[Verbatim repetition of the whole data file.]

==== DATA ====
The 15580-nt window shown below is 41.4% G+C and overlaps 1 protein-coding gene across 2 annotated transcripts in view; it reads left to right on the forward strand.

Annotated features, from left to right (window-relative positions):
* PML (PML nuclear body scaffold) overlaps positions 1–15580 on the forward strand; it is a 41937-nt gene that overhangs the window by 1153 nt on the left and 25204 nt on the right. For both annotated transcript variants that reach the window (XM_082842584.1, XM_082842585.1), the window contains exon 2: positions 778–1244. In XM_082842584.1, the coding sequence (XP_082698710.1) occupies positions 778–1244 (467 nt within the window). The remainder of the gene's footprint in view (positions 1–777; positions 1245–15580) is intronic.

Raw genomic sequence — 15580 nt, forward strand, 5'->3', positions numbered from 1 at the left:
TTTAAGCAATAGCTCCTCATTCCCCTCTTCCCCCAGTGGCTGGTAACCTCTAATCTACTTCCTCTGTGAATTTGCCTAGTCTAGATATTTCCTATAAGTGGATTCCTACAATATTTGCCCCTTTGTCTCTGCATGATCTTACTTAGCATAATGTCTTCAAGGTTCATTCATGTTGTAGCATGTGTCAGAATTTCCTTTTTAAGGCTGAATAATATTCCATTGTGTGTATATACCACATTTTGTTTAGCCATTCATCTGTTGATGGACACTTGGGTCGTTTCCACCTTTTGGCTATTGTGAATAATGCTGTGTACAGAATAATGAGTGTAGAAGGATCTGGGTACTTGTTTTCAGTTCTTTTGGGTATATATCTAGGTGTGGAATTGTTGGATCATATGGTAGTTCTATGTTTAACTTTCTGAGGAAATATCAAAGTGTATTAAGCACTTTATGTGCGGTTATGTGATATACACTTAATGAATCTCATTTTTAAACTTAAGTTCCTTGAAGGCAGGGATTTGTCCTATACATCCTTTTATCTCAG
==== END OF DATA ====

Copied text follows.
The 15580-nt window shown below is 41.4% G+C and overlaps 1 protein-coding gene across 2 annotated transcripts in view; it reads left to right on the forward strand.

Annotated features, from left to right (window-relative positions):
* PML (PML nuclear body scaffold) overlaps positions 1–15580 on the forward strand; it is a 41937-nt gene that overhangs the window by 1153 nt on the left and 25204 nt on the right. For both annotated transcript variants that reach the window (XM_082842584.1, XM_082842585.1), the window contains exon 2: positions 778–1244. In XM_082842584.1, the coding sequence (XP_082698710.1) occupies positions 778–1244 (467 nt within the window). The remainder of the gene's footprint in view (positions 1–777; positions 1245–15580) is intronic.

Raw genomic sequence — 15580 nt, forward strand, 5'->3', positions numbered from 1 at the left:
TTTAAGCAATAGCTCCTCATTCCCCTCTTCCCCCAGTGGCTGGTAACCTCTAATCTACTTCCTCTGTGAATTTGCCTAGTCTAGATATTTCCTATAAGTGGATTCCTACAATATTTGCCCCTTTGTCTCTGCATGATCTTACTTAGCATAATGTCTTCAAGGTTCATTCATGTTGTAGCATGTGTCAGAATTTCCTTTTTAAGGCTGAATAATATTCCATTGTGTGTATATACCACATTTTGTTTAGCCATTCATCTGTTGATGGACACTTGGGTCGTTTCCACCTTTTGGCTATTGTGAATAATGCTGTGTACAGAATAATGAGTGTAGAAGGATCTGGGTACTTGTTTTCAGTTCTTTTGGGTATATATCTAGGTGTGGAATTGTTGGATCATATGGTAGTTCTATGTTTAACTTTCTGAGGAAATATCAAAGTGTATTAAGCACTTTATGTGCGGTTATGTGATATACACTTAATGAATCTCATTTTTAAACTTAAGTTCCTTGAAGGCAGGGATTTGTCCTATACATCCTTTTATCTCAG